In an attempt to provide consumers with more relevant information about how their choice in tires can impact both fuel economy and CO2 emissions, the U.S. Department of Transportation (DOT) has proposed a new labeling system. This tri-modal tag would allows buyers to quickly and easily compare not only relative rolling resistance of various replacement tires but to see how each stacks up in the equally critical areas of wet-weather traction and treadwear. Spurred on by a stipulation in the Energy Independence and Security Act (EISA) of 2007, this new label would be affixed to every tire at its point of sale. It would also appear on www.safercar.gov to provide this info to those who decide to do their initial comparison shopping online.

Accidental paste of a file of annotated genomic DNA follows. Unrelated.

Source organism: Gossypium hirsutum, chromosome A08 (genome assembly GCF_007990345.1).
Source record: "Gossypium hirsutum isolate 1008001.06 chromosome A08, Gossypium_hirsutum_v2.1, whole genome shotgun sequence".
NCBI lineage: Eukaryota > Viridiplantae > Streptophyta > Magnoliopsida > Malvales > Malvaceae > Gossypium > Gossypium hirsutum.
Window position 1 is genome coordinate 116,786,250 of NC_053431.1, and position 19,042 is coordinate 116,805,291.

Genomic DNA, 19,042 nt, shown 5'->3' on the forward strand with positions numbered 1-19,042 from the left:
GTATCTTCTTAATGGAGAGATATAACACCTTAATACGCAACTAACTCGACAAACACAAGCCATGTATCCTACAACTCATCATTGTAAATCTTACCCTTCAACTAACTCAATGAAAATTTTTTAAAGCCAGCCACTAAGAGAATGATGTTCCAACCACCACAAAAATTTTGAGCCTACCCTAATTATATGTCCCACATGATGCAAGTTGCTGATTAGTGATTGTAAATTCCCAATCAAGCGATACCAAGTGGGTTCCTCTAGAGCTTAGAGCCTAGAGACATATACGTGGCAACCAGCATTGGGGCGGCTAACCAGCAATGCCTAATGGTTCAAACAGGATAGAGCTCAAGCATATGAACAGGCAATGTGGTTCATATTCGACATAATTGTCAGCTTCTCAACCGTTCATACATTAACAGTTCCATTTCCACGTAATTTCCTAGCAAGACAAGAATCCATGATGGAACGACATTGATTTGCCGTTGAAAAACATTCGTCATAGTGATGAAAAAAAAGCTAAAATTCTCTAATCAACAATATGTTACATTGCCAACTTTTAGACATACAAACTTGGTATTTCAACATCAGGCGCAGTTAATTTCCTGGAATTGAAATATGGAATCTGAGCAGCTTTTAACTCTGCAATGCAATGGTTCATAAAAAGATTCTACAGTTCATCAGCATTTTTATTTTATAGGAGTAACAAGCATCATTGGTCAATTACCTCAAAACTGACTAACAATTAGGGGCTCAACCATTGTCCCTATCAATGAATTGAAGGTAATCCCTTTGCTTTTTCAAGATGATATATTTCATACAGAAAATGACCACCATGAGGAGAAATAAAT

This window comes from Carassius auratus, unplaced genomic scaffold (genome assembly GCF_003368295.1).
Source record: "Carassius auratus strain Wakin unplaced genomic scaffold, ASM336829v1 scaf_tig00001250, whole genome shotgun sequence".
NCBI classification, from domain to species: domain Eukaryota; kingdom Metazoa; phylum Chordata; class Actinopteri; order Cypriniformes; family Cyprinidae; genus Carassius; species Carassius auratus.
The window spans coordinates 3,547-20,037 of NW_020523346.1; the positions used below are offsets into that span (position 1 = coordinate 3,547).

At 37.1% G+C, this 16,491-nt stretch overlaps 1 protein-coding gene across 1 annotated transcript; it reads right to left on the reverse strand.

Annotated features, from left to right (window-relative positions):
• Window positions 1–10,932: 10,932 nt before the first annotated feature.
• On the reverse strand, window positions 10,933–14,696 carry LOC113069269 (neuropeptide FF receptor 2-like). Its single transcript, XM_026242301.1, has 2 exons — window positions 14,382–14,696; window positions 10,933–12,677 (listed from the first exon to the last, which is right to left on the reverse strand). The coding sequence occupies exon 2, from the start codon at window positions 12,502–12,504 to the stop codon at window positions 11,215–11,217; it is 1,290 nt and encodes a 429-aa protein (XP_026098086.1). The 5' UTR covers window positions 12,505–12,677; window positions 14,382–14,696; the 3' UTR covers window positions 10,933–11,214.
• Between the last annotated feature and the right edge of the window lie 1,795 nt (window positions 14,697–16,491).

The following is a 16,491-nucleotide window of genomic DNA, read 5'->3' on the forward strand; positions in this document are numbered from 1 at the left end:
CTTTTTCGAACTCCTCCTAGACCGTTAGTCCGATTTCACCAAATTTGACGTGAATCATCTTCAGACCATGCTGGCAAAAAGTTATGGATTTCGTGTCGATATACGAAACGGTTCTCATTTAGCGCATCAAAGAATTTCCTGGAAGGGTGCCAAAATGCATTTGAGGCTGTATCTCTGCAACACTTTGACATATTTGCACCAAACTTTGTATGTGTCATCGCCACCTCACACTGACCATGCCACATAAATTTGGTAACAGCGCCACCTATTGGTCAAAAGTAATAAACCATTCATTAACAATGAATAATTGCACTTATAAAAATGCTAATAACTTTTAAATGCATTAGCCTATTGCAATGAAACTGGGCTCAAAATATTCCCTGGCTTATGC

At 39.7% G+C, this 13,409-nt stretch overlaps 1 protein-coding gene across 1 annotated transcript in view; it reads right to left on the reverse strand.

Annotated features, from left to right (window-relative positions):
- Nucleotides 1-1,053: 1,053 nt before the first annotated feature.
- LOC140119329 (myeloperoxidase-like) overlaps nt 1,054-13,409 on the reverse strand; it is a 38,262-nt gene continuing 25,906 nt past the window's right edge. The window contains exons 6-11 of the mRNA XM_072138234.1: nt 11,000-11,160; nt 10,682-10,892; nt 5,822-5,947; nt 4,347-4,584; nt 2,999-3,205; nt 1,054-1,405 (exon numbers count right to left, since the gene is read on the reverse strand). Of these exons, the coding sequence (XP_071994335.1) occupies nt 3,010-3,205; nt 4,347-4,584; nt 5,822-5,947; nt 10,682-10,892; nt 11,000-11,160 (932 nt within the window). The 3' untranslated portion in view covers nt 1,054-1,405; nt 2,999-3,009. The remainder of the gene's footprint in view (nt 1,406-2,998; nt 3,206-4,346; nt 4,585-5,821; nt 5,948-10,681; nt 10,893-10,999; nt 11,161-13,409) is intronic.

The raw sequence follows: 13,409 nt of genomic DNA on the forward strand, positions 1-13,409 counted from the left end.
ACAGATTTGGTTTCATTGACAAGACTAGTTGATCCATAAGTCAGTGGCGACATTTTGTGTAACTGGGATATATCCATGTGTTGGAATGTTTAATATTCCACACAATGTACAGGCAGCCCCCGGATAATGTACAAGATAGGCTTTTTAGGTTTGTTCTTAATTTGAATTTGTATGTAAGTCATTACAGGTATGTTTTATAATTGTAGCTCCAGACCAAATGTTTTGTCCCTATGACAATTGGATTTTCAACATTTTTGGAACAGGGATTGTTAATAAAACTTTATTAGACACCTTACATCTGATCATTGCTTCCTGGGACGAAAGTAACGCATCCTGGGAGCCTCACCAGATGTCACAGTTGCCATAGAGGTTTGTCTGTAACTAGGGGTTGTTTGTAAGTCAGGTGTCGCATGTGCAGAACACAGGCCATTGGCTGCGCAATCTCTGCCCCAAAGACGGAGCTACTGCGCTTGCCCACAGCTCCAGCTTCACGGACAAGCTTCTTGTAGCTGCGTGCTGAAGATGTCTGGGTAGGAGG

According to government statistics, the 240 million passenger cars and light trucks currently in the U.S. fleet consume about 135 billion gallons of gasoline annually. Finding new ways to help trim that level of energy consumption has been deemed a national goal "for reasons ranging from ensuring economic and national security to improving local air quality and reducing greenhouse gas emissions." Under EISA 2007 provisions, the National Highway Transportation Safety Board (NHTSA) must issue a final ruling on the proposed labeling by the end of the year.